Families who care for disabled relatives frequently find themselves hard-pressed to come up with funding, but the upcoming registered disability savings plan may offer relief.
The RDSP, expected to debut next year, will be open to anyone who qualifies for the Disability Tax Credit. That potentially covers some 742,000 Canadians, according to Statistics Canada.
Those who qualify for the tax credit, or their parents or legal guardians, will be able to establish an RDSP; they will also be eligible for the new Canada Disability Savings Grant.
The CDSG will work in a similar fashion to the Canada Education Savings Grant in an RESP, with the government offering funding to top-up individual contributions. Those with low and modest incomes would also be eligible for Canada Disability Savings Bonds of $1,000 a year for 20 years.
While RDSPs are a positive development for the industry, the rules can be complicated, says Jamie Golombek, vice-president of taxation and estate planning for AIM Trimark.
The RDSP works as follows: If a disabled person is under 18, the family income is defined as the parents’ income. As soon as the disabled person reaches 18, his or her own family income is used. If that person (and his or her family) earns less than $74,357 a year, that person is eligible for the maximum federal government matching grant — which equals 300% on the first $500 and 200% on the next $1,000 of annual contributions. That equates to a personal contribution of $1,500, with the government contributing an additional $3,500 for a total of $5,000 a year. This matching grant is available for 20 years to a lifetime limit of $70,000.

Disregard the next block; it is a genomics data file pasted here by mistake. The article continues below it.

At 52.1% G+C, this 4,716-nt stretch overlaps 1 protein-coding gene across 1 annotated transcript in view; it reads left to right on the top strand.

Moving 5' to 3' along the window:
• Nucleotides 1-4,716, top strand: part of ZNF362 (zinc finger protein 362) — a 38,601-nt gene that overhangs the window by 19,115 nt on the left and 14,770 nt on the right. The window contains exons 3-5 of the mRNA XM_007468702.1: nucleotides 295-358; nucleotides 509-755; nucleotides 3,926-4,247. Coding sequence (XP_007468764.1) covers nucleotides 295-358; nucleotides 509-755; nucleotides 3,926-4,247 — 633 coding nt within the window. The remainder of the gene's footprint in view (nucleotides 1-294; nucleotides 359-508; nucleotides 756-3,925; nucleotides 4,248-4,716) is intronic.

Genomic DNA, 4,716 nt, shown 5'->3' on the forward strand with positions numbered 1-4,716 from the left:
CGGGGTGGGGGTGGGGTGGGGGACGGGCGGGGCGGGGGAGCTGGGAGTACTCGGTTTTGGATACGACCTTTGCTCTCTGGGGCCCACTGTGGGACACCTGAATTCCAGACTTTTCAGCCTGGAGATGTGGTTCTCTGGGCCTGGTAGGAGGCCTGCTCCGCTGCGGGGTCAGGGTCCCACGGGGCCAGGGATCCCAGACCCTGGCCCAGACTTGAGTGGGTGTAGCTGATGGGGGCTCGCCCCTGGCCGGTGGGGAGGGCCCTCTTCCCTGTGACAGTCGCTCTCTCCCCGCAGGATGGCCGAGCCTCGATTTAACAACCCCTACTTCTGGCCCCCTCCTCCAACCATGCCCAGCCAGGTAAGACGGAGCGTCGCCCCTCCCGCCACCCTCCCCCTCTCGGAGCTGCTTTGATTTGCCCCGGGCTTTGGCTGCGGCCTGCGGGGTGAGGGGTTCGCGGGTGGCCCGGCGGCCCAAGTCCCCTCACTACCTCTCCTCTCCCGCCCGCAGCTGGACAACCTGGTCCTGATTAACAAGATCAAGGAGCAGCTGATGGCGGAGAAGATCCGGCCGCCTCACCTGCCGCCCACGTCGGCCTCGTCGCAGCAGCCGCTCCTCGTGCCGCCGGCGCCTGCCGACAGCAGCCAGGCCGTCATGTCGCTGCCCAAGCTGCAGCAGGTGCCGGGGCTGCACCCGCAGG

The lifetime limit for RDSP contributions will be $200,000. To maximize the compounding of investment income, a family could deposit $200,000 right at the start of 2008. While there is no tax deduction for contributions by the disabled individual, neither is the original capital taxed on withdrawal. However, the CDSG, CDSB and investment income will be taxable.
To obtain the maximum $3,500 annual matching CDSG, investors could deposit an initial maximum of $171,500, leaving room to make 19 additional annual deposits of $1,500 per year. Golombek explains that, a 6% growth rate assumed, the initial deposit of $171,500 would qualify for the maximum matching grant of $3,500. This would result in an RDSP end-of-year balance of $185,500. A deposit of $1,500 combined with the matching grants would result in an RDSP end-of-year balance of $374,302 by the 10th year and $740,177 by the 20th year (the maximum number of years for matching grants).
“There are big assets [in these plans],” notes Golombek. “There’s $200,000 in contributions, $70,000 in grants and $20,000 in bonds. That’s $290,000 before any type of growth or earnings. These are great vehicles for people with disabled children or disabled relatives who want to save for their future.”
Janet Freedman, a fee-only advisor at Toronto-based Finance Matters, is pleased with the introduction of an RDSP, but she foresees problems with the proposed model.
“The original proposal was for an RRSP model,” she notes. “In an RRSP model, there are no matching grants, no bonds, but any contribution is deductible. Instead, the government opted for an RESP model.”
If the RDSP had followed an RRSP model, anyone would be able contribute (child, parent, extended family or friends) and receive a tax deduction, says Freedman. This could have been an incentive for those who are not already financially constrained with looking after a disabled relative.